Practical Takeaways


So, what does all this talk about rest and dreams mean for us today? I’m not suggesting that naps should be mandatory, nor that most (or any) of us will have a miraculous vision when we fall asleep tonight, but this understanding of rest and dreams can inspire us to take up a few simple yet important practices that help us to live out of this Christian Biblical tradition:


  • Keeping Holy the Lord’s Day: God wove rest into the fabric of creation and asked his chosen people again and again to honor him by laying aside their regular pursuits to spend one day of the week for him. Our rest should be recreation (re-creation): something that renews us and returns us to the source of our life, namely, God. We can reflect on how we live our Sundays. Do they look different from the other days of the week? Are they a time of rest and renewal spent with God? What can we do to make our downtime more re-creative?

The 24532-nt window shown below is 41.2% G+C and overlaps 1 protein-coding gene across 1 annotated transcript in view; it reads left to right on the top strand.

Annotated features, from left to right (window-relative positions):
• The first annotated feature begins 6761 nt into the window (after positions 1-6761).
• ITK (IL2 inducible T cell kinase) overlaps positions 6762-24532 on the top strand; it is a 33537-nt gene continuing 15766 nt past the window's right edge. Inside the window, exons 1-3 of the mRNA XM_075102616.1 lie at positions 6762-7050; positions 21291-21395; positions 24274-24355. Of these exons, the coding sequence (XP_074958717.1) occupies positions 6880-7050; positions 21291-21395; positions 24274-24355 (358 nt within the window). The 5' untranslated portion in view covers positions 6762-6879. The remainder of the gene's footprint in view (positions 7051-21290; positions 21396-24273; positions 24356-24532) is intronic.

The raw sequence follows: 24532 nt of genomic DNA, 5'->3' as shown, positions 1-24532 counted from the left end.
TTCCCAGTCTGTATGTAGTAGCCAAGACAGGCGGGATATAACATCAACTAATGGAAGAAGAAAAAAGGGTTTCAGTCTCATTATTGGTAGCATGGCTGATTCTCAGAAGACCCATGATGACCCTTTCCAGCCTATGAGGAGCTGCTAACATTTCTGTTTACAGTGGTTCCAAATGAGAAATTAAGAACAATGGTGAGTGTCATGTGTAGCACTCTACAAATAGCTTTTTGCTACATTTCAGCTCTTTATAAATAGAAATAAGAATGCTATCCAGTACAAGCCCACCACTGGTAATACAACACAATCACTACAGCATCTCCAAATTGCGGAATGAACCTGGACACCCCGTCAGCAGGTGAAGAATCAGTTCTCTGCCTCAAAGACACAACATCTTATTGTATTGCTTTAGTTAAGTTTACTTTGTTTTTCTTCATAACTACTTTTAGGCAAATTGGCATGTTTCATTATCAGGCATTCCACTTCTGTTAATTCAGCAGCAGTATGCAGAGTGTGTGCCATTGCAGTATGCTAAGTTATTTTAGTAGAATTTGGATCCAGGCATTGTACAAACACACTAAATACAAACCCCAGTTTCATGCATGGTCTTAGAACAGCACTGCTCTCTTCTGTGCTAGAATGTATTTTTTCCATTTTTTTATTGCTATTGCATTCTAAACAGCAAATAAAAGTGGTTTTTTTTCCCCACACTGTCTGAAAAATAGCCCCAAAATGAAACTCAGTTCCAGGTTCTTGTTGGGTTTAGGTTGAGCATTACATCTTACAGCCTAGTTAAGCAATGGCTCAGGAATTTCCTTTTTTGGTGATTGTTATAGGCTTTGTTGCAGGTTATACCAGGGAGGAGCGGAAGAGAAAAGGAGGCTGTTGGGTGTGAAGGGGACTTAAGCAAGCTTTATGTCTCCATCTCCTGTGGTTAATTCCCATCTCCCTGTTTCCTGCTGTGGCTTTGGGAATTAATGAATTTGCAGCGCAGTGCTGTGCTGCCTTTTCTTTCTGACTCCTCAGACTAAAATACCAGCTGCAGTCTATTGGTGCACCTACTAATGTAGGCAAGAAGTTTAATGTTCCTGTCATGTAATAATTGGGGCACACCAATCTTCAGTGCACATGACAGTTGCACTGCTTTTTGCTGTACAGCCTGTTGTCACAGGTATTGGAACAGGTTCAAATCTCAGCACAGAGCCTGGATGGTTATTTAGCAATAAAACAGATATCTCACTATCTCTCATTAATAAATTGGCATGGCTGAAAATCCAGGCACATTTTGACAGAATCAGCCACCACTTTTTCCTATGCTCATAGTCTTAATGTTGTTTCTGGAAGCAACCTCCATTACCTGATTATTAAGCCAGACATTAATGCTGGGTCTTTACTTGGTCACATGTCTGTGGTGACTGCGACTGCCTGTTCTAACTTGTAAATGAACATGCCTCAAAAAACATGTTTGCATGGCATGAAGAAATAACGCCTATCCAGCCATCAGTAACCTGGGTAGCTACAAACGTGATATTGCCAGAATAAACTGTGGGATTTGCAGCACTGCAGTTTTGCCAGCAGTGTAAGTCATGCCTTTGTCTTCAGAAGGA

• Sanctifying Our Sleep: Bedtime prayers aren’t just for children. God wants to be a part of our entire lives, and we spend a large chunk of every day asleep. Praying before we go to bed is a way to invite the Lord into that time more intentionally. This isn’t a new thing. You’d be surprised at how many Psalms are about sleeping (or trying to sleep). In the Daughters of St. Paul, one of the last things we do before going to bed is read the Gospel for the next day's celebration of the Eucharist. This is a simple way that we let Jesus’ words fill us and set the tone for our nights’ rest, so that we can, as the Psalmist says, “muse on [the Lord] through the night” (Ps 63:6). We can reflect on how we prepare ourselves for rest. What do we do in the last minutes before we go to bed? How can we invite God to be with us throughout the night?